Skip to main content

Thank you for visiting You are using a browser version with limited support for CSS. To obtain the best experience, we recommend you use a more up to date browser (or turn off compatibility mode in Internet Explorer). In the meantime, to ensure continued support, we are displaying the site without styles and JavaScript.

  • Article
  • Published:

New Guinea has the world’s richest island flora


New Guinea is the world’s largest tropical island and has fascinated naturalists for centuries1,2. Home to some of the best-preserved ecosystems on the planet3 and to intact ecological gradients—from mangroves to tropical alpine grasslands—that are unmatched in the Asia-Pacific region4,5, it is a globally recognized centre of biological and cultural diversity6,7. So far, however, there has been no attempt to critically catalogue the entire vascular plant diversity of New Guinea. Here we present the first, to our knowledge, expert-verified checklist of the vascular plants of mainland New Guinea and surrounding islands. Our publicly available checklist includes 13,634 species (68% endemic), 1,742 genera and 264 families—suggesting that New Guinea is the most floristically diverse island in the world. Expert knowledge is essential for building checklists in the digital era: reliance on online taxonomic resources alone would have inflated species counts by 22%. Species discovery shows no sign of levelling off, and we discuss steps to accelerate botanical research in the ‘Last Unknown’8.

This is a preview of subscription content, access via your institution

Access options

Buy this article

Prices may be subject to local taxes which are calculated during checkout

Fig. 1: Floristic patterns in New Guinea.
Fig. 2: Representatives of species-rich genera with more than 80 species in New Guinea.
Fig. 3: Breakdown of the New Guinea flora by life form.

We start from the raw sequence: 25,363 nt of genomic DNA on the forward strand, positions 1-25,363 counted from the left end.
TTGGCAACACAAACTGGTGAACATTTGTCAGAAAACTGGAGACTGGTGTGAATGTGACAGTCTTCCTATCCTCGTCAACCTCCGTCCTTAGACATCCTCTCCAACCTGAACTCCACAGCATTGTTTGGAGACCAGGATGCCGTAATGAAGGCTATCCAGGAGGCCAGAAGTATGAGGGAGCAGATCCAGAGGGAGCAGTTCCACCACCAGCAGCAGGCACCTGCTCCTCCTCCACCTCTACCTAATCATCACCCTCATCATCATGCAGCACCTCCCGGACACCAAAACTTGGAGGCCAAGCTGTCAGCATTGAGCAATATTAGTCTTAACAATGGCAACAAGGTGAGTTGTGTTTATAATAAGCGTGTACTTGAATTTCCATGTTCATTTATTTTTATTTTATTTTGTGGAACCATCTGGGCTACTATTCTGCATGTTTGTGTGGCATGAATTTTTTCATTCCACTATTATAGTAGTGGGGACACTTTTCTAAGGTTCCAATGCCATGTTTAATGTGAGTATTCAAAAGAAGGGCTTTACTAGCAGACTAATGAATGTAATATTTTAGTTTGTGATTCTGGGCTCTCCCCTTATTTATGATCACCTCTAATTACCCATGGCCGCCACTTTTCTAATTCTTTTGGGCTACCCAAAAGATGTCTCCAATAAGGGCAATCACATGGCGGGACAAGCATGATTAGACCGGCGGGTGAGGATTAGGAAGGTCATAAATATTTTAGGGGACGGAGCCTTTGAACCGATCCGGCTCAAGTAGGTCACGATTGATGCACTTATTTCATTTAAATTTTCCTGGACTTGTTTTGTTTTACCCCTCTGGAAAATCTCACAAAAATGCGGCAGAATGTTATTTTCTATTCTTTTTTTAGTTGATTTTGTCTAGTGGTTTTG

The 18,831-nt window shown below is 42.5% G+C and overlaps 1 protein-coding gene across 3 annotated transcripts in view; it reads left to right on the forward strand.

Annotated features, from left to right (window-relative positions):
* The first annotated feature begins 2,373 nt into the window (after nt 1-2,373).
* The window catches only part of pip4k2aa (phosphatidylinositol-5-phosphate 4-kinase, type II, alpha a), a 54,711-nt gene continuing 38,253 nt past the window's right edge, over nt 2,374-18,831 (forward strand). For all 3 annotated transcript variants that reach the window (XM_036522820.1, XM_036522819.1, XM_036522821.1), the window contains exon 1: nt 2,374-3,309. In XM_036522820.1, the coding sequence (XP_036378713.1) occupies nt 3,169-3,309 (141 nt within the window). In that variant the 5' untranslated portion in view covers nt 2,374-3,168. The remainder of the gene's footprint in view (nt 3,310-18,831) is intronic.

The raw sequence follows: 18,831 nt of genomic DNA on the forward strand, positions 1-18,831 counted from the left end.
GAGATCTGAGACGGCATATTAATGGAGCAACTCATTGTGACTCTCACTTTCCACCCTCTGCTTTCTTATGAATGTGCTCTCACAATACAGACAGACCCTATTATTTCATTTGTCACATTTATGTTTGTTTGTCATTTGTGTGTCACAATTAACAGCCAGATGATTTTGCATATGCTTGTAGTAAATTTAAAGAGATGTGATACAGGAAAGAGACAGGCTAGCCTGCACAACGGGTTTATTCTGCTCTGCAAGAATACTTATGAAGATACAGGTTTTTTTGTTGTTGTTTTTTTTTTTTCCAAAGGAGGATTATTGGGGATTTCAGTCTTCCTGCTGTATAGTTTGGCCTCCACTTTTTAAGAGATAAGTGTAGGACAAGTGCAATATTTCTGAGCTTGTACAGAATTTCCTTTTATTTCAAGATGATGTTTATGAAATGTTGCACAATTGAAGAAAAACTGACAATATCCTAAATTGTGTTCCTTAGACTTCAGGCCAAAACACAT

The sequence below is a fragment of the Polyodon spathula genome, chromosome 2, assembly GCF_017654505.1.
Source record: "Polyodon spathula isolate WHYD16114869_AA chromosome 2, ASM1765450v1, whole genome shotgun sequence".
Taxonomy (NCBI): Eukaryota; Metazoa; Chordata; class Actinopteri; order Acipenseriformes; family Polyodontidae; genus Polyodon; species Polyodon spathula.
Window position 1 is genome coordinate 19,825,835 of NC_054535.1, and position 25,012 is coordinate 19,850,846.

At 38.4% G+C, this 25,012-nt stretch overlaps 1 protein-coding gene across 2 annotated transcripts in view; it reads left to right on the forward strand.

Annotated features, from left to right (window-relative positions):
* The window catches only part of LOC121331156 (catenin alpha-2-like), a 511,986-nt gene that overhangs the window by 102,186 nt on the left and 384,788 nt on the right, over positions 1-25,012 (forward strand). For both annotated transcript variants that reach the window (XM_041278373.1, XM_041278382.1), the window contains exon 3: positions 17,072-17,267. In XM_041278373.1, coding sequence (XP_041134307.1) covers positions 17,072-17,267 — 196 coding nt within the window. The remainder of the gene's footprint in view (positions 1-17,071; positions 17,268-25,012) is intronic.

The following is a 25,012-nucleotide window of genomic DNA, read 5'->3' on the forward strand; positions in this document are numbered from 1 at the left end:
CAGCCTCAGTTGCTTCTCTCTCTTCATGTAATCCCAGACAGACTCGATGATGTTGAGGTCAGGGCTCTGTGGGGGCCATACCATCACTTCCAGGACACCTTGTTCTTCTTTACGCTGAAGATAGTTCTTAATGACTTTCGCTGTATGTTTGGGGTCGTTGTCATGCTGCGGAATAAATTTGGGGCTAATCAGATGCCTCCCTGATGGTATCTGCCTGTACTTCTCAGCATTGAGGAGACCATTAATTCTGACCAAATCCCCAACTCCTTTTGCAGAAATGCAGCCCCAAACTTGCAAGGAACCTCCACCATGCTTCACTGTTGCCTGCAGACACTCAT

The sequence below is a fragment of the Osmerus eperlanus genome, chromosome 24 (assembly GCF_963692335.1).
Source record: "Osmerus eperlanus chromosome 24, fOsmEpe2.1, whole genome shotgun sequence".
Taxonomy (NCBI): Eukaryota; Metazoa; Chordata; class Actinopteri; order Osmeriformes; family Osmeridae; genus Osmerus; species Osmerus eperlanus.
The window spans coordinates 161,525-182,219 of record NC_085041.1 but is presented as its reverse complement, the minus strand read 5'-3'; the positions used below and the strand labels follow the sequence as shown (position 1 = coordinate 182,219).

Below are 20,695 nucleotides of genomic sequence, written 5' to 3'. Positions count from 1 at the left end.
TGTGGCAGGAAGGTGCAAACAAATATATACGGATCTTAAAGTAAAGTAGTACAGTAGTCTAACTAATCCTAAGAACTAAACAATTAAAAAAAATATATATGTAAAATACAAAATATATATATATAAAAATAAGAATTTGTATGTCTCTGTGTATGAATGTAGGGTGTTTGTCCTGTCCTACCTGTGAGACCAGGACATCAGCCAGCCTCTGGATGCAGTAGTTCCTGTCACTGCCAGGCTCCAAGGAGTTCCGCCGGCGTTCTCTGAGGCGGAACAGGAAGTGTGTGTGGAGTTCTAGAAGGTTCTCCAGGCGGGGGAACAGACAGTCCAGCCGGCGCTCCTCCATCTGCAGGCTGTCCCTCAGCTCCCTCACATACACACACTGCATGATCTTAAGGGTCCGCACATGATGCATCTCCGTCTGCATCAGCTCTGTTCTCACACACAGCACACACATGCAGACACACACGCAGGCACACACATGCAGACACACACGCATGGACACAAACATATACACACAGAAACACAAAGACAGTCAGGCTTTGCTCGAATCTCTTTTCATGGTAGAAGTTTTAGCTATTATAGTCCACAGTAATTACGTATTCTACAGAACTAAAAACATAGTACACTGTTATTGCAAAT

Fig. 4: Species described per decade in New Guinea.

Similar content being viewed by others

Data availability

The data that support the findings of this study are available within the Article and in Supplementary Tables 14.

Code availability

The R code used for calculations and analyses is available from the corresponding author on request.


  1. Frodin, D. in The Ecology of Papua, Part One (eds Marshall, A. & Beehler, B.) 87–130 (Periplus, 2007).

  2. Conn, B. J. in Biodiversity and Terrestrial Ecosystems (eds Peng, C.-I. & Chou, C.-H.) 123–156 (Institute of Botany, Academia Sinica, 1994).

  3. Mittermeier, R. A. et al. Biodiversity hotspots and major tropical wilderness areas: approaches to setting conservation priorities. Conserv. Biol. 12, 516–520 (1998).

    Article  Google Scholar 

  4. Paijmans, K. New Guinea Vegetation (Commonwealth Scientific and Industrial Research Organization in association with the Australian National Univ. Press, 1976).

  5. Roos, M. C. et al. Species diversity and endemism of five major Malesian islands: diversity–area relationships. J. Biogeogr. 31, 1893–1908 (2004).

    Article  Google Scholar 

  6. Loh, J. & Harmon, D. A global index of biocultural diversity. Ecol. Indic. 5, 231–241 (2005).

    Article  Google Scholar 

  7. Cámara-Leret, R. & Dennehy, Z. Information gaps of indigenous and local knowledge for science-policy assessments. Nat. Sustain. 2, 736–741 (2019).